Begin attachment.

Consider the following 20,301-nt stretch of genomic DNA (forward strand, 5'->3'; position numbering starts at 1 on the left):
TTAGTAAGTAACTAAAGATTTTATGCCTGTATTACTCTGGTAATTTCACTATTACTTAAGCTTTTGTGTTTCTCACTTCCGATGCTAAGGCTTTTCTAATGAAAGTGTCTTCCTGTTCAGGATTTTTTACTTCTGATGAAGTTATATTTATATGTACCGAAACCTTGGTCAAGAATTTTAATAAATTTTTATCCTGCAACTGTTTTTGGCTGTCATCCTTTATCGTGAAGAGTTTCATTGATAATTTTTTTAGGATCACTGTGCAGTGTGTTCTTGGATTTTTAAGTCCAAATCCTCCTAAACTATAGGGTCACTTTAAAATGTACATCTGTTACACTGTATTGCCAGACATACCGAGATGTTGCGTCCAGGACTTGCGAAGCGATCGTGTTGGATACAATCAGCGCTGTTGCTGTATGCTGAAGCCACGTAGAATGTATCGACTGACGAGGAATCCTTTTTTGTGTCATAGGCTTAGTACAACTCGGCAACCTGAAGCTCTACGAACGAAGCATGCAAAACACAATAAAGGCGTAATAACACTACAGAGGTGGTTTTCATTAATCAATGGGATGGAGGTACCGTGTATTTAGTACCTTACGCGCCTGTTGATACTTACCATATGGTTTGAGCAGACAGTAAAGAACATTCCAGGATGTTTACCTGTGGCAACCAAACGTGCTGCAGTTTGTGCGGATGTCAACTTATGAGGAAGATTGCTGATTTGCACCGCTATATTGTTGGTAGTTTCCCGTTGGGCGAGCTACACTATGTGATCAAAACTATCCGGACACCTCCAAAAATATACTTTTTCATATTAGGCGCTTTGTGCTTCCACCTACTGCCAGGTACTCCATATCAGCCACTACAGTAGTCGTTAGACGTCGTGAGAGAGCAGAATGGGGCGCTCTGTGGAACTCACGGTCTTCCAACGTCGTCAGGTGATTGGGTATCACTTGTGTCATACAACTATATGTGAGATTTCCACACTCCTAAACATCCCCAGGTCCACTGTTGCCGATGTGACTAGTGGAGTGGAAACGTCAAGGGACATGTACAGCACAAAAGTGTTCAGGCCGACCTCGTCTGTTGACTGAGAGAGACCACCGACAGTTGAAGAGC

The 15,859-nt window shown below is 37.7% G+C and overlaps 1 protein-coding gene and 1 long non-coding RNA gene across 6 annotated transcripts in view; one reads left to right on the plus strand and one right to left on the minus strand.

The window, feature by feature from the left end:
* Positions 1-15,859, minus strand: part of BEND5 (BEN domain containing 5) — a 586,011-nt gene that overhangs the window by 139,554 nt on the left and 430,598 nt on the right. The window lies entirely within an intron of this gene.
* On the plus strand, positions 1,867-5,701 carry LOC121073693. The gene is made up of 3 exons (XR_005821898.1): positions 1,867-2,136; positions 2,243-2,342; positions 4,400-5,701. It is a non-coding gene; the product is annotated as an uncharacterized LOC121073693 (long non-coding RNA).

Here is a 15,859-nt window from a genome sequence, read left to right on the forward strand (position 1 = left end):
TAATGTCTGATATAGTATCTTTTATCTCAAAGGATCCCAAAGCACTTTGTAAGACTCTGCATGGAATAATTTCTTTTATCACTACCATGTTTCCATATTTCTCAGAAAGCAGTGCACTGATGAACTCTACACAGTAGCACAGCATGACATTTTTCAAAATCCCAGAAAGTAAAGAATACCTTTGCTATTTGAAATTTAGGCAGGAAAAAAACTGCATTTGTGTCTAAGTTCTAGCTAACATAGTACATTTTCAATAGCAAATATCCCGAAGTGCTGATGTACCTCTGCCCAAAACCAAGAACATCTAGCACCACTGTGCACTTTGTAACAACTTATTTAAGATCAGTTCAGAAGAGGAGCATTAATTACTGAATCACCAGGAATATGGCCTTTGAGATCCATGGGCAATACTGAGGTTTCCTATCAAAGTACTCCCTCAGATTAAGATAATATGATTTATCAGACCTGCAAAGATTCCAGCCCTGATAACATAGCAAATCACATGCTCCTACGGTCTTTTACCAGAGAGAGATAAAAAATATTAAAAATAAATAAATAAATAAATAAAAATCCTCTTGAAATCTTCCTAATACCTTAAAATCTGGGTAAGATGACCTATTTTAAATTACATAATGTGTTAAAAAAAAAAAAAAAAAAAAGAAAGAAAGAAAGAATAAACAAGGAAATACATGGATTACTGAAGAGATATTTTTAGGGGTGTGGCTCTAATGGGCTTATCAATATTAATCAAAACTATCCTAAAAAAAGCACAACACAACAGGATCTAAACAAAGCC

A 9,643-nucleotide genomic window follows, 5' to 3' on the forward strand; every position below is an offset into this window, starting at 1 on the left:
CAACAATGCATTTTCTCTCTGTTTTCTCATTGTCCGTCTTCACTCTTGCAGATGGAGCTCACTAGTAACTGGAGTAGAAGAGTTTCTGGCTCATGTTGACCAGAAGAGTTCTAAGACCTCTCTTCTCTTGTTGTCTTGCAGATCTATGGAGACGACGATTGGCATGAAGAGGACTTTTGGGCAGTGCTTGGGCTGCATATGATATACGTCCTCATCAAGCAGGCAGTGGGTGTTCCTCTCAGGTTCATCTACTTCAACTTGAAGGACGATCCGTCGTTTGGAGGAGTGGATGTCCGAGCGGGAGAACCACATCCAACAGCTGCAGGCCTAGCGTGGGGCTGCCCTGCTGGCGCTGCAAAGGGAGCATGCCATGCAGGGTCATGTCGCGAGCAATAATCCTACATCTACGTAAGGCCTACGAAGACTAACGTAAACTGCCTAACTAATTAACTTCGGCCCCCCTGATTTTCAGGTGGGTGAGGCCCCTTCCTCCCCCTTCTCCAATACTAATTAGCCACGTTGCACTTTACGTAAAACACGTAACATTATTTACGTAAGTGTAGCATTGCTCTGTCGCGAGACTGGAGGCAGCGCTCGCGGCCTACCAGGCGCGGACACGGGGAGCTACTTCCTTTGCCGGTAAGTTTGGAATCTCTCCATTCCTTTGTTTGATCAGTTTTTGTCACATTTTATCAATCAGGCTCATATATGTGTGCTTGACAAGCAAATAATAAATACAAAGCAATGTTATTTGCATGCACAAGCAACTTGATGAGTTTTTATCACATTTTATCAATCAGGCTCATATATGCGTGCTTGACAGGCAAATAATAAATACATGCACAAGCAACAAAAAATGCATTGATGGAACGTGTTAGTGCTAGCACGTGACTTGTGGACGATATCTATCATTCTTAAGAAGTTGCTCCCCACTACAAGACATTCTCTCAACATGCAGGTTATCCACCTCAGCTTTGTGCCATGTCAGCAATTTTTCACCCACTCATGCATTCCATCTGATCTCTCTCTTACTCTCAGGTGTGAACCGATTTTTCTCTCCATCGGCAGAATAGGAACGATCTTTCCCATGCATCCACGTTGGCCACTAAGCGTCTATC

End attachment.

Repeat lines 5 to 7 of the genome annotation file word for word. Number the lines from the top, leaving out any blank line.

* Positions 1-15,859, minus strand: part of BEND5 (BEN domain containing 5) — a 586,011-nt gene that overhangs the window by 139,554 nt on the left and 430,598 nt on the right. The window lies entirely within an intron of this gene.
* On the plus strand, positions 1,867-5,701 carry LOC121073693. The gene is made up of 3 exons (XR_005821898.1): positions 1,867-2,136; positions 2,243-2,342; positions 4,400-5,701. It is a non-coding gene; the product is annotated as an uncharacterized LOC121073693 (long non-coding RNA).

Here is a 15,859-nt window from a genome sequence, read left to right on the forward strand (position 1 = left end):